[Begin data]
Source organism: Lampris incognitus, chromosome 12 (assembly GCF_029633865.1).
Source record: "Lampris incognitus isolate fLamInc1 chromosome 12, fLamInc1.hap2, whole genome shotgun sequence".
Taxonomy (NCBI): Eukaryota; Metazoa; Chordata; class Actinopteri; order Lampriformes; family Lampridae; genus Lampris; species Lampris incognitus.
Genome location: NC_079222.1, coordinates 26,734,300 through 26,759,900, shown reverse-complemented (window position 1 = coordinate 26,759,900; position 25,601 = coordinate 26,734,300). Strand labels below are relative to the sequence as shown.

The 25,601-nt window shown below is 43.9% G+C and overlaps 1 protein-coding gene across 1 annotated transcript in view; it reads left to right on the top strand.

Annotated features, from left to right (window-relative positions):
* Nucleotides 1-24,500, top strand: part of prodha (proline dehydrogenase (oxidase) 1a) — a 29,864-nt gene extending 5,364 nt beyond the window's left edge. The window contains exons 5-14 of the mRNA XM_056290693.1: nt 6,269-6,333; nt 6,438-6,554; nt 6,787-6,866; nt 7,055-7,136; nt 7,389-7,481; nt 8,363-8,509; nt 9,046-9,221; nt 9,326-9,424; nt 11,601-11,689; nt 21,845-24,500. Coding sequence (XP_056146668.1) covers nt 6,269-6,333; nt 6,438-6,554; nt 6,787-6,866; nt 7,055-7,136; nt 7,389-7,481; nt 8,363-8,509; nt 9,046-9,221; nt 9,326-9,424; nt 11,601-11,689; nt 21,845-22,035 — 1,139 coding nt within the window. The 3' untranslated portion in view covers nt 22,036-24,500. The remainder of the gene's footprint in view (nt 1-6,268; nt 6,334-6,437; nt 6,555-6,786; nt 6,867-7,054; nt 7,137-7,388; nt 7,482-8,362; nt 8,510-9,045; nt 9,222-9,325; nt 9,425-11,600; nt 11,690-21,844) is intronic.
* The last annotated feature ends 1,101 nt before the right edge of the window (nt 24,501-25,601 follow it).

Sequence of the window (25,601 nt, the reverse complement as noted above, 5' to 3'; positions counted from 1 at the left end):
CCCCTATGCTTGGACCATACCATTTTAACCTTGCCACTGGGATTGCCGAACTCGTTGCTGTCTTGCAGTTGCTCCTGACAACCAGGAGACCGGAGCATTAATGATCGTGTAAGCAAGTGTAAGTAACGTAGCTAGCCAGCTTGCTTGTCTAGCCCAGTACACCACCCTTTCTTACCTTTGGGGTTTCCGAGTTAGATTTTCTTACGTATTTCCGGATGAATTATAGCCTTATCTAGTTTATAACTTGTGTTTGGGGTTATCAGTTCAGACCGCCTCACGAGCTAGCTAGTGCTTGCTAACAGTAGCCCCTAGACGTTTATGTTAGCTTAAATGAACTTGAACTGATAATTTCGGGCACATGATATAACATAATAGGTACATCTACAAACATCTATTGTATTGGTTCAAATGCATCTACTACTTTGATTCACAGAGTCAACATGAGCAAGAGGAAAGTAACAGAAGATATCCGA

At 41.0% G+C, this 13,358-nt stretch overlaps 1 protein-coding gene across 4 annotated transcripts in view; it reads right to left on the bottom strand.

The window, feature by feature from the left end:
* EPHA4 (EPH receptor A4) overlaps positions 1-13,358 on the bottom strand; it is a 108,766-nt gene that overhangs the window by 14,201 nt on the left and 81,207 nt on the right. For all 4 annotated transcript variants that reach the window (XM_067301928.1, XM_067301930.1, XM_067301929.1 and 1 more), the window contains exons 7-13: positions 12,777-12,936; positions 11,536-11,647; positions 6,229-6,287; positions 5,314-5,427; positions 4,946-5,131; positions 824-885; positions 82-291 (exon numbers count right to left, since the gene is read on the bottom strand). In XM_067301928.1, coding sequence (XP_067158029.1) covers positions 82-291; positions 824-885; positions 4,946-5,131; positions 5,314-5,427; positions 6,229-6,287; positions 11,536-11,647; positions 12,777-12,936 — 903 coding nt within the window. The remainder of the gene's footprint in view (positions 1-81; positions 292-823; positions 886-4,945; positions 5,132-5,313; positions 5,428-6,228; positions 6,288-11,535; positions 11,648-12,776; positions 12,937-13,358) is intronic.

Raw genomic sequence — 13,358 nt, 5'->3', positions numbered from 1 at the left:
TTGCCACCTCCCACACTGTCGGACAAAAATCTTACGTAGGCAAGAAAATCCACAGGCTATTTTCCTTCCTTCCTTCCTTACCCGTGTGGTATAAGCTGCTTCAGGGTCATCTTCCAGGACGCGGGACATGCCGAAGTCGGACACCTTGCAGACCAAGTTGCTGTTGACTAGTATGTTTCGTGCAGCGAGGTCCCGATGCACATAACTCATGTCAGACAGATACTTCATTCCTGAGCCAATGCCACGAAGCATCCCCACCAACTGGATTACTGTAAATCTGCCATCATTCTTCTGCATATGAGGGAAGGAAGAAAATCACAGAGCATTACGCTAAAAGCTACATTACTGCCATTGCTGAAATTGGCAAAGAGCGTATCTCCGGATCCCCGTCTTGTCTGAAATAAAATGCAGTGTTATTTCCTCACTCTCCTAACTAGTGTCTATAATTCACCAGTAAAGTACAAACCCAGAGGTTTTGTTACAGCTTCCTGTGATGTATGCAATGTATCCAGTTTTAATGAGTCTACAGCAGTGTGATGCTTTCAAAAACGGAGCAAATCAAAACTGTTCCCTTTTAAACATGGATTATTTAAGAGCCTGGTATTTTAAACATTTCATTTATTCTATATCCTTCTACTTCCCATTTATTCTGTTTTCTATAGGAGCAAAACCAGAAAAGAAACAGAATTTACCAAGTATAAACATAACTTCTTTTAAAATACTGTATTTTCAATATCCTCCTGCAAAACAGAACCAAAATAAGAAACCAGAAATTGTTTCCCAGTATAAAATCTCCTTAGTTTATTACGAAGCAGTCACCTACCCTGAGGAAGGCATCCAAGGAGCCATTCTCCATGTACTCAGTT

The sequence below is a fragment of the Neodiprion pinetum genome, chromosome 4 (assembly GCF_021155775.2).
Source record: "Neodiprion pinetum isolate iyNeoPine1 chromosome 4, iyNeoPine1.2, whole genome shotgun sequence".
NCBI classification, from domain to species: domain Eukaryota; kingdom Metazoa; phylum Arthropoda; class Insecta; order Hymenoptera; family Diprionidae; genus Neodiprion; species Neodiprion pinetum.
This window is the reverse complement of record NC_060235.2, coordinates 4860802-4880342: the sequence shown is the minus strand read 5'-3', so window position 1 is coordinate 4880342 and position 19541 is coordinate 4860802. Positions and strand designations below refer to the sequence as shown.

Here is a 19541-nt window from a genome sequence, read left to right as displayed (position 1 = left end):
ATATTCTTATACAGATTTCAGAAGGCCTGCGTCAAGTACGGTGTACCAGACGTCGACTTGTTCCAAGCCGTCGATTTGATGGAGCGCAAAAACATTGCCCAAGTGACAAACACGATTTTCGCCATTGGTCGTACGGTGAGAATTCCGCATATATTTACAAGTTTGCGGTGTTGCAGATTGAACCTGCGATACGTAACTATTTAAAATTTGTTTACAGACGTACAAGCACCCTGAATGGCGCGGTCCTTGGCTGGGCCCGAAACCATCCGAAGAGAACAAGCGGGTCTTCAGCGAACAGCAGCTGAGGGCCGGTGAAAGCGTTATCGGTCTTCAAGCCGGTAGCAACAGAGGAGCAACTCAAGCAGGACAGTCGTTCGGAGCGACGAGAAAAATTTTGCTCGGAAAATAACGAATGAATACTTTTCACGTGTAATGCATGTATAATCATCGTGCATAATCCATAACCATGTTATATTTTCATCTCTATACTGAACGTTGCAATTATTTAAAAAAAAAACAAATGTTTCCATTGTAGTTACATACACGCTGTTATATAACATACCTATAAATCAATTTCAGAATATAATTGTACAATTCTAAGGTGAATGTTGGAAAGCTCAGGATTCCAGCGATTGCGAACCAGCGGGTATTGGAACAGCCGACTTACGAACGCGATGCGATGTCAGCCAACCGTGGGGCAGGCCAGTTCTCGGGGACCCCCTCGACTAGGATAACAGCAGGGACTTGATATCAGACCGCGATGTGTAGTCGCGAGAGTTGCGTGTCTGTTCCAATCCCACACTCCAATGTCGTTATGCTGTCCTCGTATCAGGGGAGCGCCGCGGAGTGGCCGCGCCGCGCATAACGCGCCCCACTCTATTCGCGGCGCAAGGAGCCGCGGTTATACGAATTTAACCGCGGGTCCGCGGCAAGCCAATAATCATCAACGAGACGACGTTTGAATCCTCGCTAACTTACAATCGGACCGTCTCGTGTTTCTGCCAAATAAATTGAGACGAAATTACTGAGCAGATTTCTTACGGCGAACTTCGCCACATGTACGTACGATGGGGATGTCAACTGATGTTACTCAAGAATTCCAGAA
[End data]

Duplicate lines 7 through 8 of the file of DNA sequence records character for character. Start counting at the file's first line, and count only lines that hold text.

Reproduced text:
* Nucleotides 1-24,500, top strand: part of prodha (proline dehydrogenase (oxidase) 1a) — a 29,864-nt gene extending 5,364 nt beyond the window's left edge. The window contains exons 5-14 of the mRNA XM_056290693.1: nt 6,269-6,333; nt 6,438-6,554; nt 6,787-6,866; nt 7,055-7,136; nt 7,389-7,481; nt 8,363-8,509; nt 9,046-9,221; nt 9,326-9,424; nt 11,601-11,689; nt 21,845-24,500. Coding sequence (XP_056146668.1) covers nt 6,269-6,333; nt 6,438-6,554; nt 6,787-6,866; nt 7,055-7,136; nt 7,389-7,481; nt 8,363-8,509; nt 9,046-9,221; nt 9,326-9,424; nt 11,601-11,689; nt 21,845-22,035 — 1,139 coding nt within the window. The 3' untranslated portion in view covers nt 22,036-24,500. The remainder of the gene's footprint in view (nt 1-6,268; nt 6,334-6,437; nt 6,555-6,786; nt 6,867-7,054; nt 7,137-7,388; nt 7,482-8,362; nt 8,510-9,045; nt 9,222-9,325; nt 9,425-11,600; nt 11,690-21,844) is intronic.
* The last annotated feature ends 1,101 nt before the right edge of the window (nt 24,501-25,601 follow it).